The Ever Victorious Army. 117

of his wound, the conduct of operations was attended with much dififi-
culty. After obtaining several minor successes, and approaching to within
a few miles of Kongyin, Gordon found it necessary to completely alter
his plans, and to attack the Taepings in their headquarters at Waisso,
before relieving the former place. He accordingly proceeded to Waisso
with his artillery on board the flotilla, and his infantry marching by land.
The latter, carried away by some trifling successes, attacked the Waisso
stockades without his orders, and even without his knowledge; and
having invited a reverse by their rashness and disobedience, rendered it
complete by an inexcusable panic, during which the Taeping cavalry,
not more than 100 strong, rode through the best regiment of the force;
the rebels, carrying a sword in each hand, cut down the fugitives right
and left. The pursuit lasted for three miles, and 7 European officers
killed, I wounded, 252 men killed, and 62 wounded, represented the
heavy loss in this disastrous affair. The survivors, many of whom had
thrown away their arms, were so panic-stricken that Gordon had to
retire, and to summon up fresh troops.

For this disaster Gordon held the officers, and not the men, to be
blameworthy. They led the men into a false position, and then did
not make the proper movements. If the men had only formed square,
Gordon wrote, it would have been all right with them. After this
Gordon waited to allow of his wound being thoroughly cured, and on
6th April he again appeared before Waisso. A large Imperial force also
enveloped the place on all sides but one, which had been left apparently
open and unguarded in the hope that the garrison would use it as a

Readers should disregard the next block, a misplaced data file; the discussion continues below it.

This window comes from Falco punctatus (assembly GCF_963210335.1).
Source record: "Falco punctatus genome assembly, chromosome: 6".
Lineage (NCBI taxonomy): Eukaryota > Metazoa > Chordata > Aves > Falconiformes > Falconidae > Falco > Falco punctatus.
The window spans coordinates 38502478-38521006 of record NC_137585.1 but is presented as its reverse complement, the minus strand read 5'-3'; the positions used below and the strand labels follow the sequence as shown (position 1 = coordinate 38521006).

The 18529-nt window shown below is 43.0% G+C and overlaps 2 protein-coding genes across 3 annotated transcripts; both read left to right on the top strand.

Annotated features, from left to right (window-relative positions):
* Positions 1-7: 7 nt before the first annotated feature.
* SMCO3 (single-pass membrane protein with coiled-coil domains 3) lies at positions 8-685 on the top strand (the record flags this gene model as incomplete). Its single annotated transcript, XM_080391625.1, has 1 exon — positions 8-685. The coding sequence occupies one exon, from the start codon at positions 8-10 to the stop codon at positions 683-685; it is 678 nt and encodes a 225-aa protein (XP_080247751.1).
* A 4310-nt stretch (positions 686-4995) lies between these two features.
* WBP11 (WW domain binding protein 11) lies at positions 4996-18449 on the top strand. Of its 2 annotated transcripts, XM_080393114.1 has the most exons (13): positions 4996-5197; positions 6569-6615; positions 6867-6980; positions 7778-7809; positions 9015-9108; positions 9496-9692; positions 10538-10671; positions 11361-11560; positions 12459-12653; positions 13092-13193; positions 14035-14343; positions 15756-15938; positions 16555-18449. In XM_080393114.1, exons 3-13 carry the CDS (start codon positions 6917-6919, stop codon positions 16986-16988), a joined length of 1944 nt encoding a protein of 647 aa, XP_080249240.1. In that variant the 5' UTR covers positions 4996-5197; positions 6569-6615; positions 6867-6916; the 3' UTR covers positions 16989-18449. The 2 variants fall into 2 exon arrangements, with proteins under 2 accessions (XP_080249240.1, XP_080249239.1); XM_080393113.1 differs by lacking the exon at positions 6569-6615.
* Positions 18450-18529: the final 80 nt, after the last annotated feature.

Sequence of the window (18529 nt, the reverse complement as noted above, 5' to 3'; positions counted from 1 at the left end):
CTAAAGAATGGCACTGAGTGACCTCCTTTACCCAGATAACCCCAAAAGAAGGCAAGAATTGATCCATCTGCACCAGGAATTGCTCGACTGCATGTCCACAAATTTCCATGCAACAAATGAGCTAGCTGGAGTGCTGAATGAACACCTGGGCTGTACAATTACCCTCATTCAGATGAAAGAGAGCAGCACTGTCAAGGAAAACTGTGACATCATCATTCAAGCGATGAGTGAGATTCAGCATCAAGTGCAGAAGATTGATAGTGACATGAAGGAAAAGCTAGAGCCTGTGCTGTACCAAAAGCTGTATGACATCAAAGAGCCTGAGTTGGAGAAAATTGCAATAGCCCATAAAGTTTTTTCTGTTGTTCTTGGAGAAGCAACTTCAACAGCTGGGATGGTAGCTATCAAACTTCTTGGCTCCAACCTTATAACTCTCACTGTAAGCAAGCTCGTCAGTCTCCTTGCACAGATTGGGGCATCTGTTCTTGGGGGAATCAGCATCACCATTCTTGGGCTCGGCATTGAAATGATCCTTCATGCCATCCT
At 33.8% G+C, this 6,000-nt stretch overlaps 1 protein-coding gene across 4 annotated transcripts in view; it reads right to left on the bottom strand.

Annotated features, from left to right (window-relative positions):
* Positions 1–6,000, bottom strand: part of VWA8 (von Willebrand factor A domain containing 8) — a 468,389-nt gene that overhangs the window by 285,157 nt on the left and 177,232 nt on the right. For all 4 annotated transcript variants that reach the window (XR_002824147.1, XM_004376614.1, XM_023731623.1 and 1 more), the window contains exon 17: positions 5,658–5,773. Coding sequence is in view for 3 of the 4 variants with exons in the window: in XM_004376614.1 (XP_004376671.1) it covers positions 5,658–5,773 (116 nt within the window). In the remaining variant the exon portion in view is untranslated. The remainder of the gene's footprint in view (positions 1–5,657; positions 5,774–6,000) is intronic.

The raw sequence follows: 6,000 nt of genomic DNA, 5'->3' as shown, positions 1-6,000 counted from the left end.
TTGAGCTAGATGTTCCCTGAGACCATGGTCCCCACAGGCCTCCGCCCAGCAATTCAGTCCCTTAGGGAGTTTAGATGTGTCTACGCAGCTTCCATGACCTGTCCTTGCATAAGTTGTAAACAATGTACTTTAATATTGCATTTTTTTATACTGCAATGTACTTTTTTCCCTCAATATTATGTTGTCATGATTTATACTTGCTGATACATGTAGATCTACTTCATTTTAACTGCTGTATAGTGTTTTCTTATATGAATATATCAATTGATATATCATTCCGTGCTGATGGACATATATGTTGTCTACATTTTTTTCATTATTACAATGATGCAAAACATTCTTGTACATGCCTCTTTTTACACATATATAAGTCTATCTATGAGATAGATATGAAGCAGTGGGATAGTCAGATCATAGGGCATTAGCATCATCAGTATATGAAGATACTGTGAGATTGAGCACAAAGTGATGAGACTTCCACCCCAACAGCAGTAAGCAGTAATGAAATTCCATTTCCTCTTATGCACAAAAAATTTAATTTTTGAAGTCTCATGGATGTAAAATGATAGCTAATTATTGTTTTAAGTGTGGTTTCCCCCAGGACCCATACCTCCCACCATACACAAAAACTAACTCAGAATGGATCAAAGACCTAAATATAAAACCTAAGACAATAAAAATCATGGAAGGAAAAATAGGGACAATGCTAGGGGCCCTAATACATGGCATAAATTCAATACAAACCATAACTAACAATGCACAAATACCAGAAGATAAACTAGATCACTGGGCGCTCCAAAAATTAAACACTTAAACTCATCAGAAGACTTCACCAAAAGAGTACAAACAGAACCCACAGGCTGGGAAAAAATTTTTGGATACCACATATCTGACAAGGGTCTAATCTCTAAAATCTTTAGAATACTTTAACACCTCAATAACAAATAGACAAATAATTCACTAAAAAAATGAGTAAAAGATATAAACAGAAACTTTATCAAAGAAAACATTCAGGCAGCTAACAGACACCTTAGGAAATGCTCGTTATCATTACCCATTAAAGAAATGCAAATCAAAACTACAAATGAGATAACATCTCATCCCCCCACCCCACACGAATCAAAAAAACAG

means of reaching a place of safety. The Imperialists had, however,
broken all the bridges along this route, so that the Taepings would soon
encounter serious difficulties to their progress, and admit of their being
taken at a great disadvantage. Gordon approached the place with
much caution, and he found it so strongly fortified on the south side,
opposite his line of approach, that he moved round to the north in
search of a more favourable point of attack. This simple manoeuvre so
disconcerted the Taepings that they abandoned several of their stock-
ades, which Gordon promptly seized ; and finding that these in turn
commanded others^, he succeeded in carrying the whole of a most for-
midable position with little or no loss. The Taeping garrison fled in
confusion and suffered heavily at the hands of the Imperial troops. It
rallied on the camp before Kongyin, and the day after this success
Gordon marched from Waisso to attack them. The Taepings were
thoroughly disorganised, and apparently amazed at the number of their
opponents, for the whole of the population rose against them in revenge